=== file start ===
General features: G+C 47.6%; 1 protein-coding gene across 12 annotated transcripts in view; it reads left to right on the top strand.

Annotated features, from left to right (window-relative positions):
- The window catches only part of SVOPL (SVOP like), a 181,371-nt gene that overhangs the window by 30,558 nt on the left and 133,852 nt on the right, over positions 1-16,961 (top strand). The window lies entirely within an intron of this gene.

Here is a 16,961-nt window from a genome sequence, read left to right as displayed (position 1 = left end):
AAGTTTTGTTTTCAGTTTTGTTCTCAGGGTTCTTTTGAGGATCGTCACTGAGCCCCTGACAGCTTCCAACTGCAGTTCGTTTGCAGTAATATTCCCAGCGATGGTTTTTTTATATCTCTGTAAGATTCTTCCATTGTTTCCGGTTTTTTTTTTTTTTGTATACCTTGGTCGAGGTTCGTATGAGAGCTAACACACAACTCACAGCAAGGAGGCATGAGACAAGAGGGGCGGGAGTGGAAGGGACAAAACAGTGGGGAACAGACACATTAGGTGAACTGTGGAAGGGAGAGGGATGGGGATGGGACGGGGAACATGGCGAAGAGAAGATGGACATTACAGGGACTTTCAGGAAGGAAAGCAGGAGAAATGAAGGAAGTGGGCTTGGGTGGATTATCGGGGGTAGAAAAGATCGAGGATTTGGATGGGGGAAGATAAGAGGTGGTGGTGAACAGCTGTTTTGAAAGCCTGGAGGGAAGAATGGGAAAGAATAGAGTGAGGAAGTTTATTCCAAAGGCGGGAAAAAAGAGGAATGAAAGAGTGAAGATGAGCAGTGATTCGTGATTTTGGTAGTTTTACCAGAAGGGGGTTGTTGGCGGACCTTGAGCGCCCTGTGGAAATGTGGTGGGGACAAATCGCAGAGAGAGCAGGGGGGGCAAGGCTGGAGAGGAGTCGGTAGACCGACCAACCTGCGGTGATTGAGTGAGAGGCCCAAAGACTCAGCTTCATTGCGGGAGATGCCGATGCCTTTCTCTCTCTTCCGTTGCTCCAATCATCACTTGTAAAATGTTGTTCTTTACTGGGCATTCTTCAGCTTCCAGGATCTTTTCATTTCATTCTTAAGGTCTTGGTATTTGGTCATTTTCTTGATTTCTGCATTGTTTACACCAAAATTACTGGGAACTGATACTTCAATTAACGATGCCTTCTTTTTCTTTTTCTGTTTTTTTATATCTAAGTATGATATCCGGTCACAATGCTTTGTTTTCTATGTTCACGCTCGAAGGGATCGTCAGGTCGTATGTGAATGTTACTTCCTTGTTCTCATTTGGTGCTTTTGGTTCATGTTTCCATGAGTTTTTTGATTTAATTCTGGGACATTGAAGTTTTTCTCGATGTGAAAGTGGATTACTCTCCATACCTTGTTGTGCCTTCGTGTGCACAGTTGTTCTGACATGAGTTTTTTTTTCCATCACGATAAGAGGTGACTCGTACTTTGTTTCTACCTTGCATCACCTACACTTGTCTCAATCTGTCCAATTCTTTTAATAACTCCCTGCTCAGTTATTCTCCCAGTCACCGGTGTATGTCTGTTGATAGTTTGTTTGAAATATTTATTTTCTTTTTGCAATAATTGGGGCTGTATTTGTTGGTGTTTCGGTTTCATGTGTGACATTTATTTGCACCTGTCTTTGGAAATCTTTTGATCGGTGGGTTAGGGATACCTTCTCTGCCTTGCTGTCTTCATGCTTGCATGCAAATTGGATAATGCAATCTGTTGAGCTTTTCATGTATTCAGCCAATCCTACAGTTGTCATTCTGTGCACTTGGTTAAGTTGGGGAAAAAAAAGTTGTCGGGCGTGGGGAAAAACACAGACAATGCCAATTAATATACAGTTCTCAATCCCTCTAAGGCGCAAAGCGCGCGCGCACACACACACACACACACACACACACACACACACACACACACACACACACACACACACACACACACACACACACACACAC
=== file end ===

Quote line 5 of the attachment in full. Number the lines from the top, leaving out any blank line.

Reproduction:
AAGTTTTGTTTTCAGTTTTGTTCTCAGGGTTCTTTTGAGGATCGTCACTGAGCCCCTGACAGCTTCCAACTGCAGTTCGTTTGCAGTAATATTCCCAGCGATGGTTTTTTTATATCTCTGTAAGATTCTTCCATTGTTTCCGGTTTTTTTTTTTTTTGTATACCTTGGTCGAGGTTCGTATGAGAGCTAACACACAACTCACAGCAAGGAGGCATGAGACAAGAGGGGCGGGAGTGGAAGGGACAAAACAGTGGGGAACAGACACATTAGGTGAACTGTGGAAGGGAGAGGGATGGGGATGGGACGGGGAACATGGCGAAGAGAAGATGGACATTACAGGGACTTTCAGGAAGGAAAGCAGGAGAAATGAAGGAAGTGGGCTTGGGTGGATTATCGGGGGTAGAAAAGATCGAGGATTTGGATGGGGGAAGATAAGAGGTGGTGGTGAACAGCTGTTTTGAAAGCCTGGAGGGAAGAATGGGAAAGAATAGAGTGAGGAAGTTTATTCCAAAGGCGGGAAAAAAGAGGAATGAAAGAGTGAAGATGAGCAGTGATTCGTGATTTTGGTAGTTTTACCAGAAGGGGGTTGTTGGCGGACCTTGAGCGCCCTGTGGAAATGTGGTGGGGACAAATCGCAGAGAGAGCAGGGGGGGCAAGGCTGGAGAGGAGTCGGTAGACCGACCAACCTGCGGTGATTGAGTGAGAGGCCCAAAGACTCAGCTTCATTGCGGGAGATGCCGATGCCTTTCTCTCTCTTCCGTTGCTCCAATCATCACTTGTAAAATGTTGTTCTTTACTGGGCATTCTTCAGCTTCCAGGATCTTTTCATTTCATTCTTAAGGTCTTGGTATTTGGTCATTTTCTTGATTTCTGCATTGTTTACACCAAAATTACTGGGAACTGATACTTCAATTAACGATGCCTTCTTTTTCTTTTTCTGTTTTTTTATATCTAAGTATGATATCCGGTCACAATGCTTTGTTTTCTATGTTCACGCTCGAAGGGATCGTCAGGTCGTATGTGAATGTTACTTCCTTGTTCTCATTTGGTGCTTTTGGTTCATGTTTCCATGAGTTTTTTGATTTAATTCTGGGACATTGAAGTTTTTCTCGATGTGAAAGTGGATTACTCTCCATACCTTGTTGTGCCTTCGTGTGCACAGTTGTTCTGACATGAGTTTTTTTTTCCATCACGATAAGAGGTGACTCGTACTTTGTTTCTACCTTGCATCACCTACACTTGTCTCAATCTGTCCAATTCTTTTAATAACTCCCTGCTCAGTTATTCTCCCAGTCACCGGTGTATGTCTGTTGATAGTTTGTTTGAAATATTTATTTTCTTTTTGCAATAATTGGGGCTGTATTTGTTGGTGTTTCGGTTTCATGTGTGACATTTATTTGCACCTGTCTTTGGAAATCTTTTGATCGGTGGGTTAGGGATACCTTCTCTGCCTTGCTGTCTTCATGCTTGCATGCAAATTGGATAATGCAATCTGTTGAGCTTTTCATGTATTCAGCCAATCCTACAGTTGTCATTCTGTGCACTTGGTTAAGTTGGGGAAAAAAAAGTTGTCGGGCGTGGGGAAAAACACAGACAATGCCAATTAATATACAGTTCTCAATCCCTCTAAGGCGCAAAGCGCGCGCGCACACACACACACACACACACACACACACACACACACACACACACACACACACACACACACACACACACACACACACACAC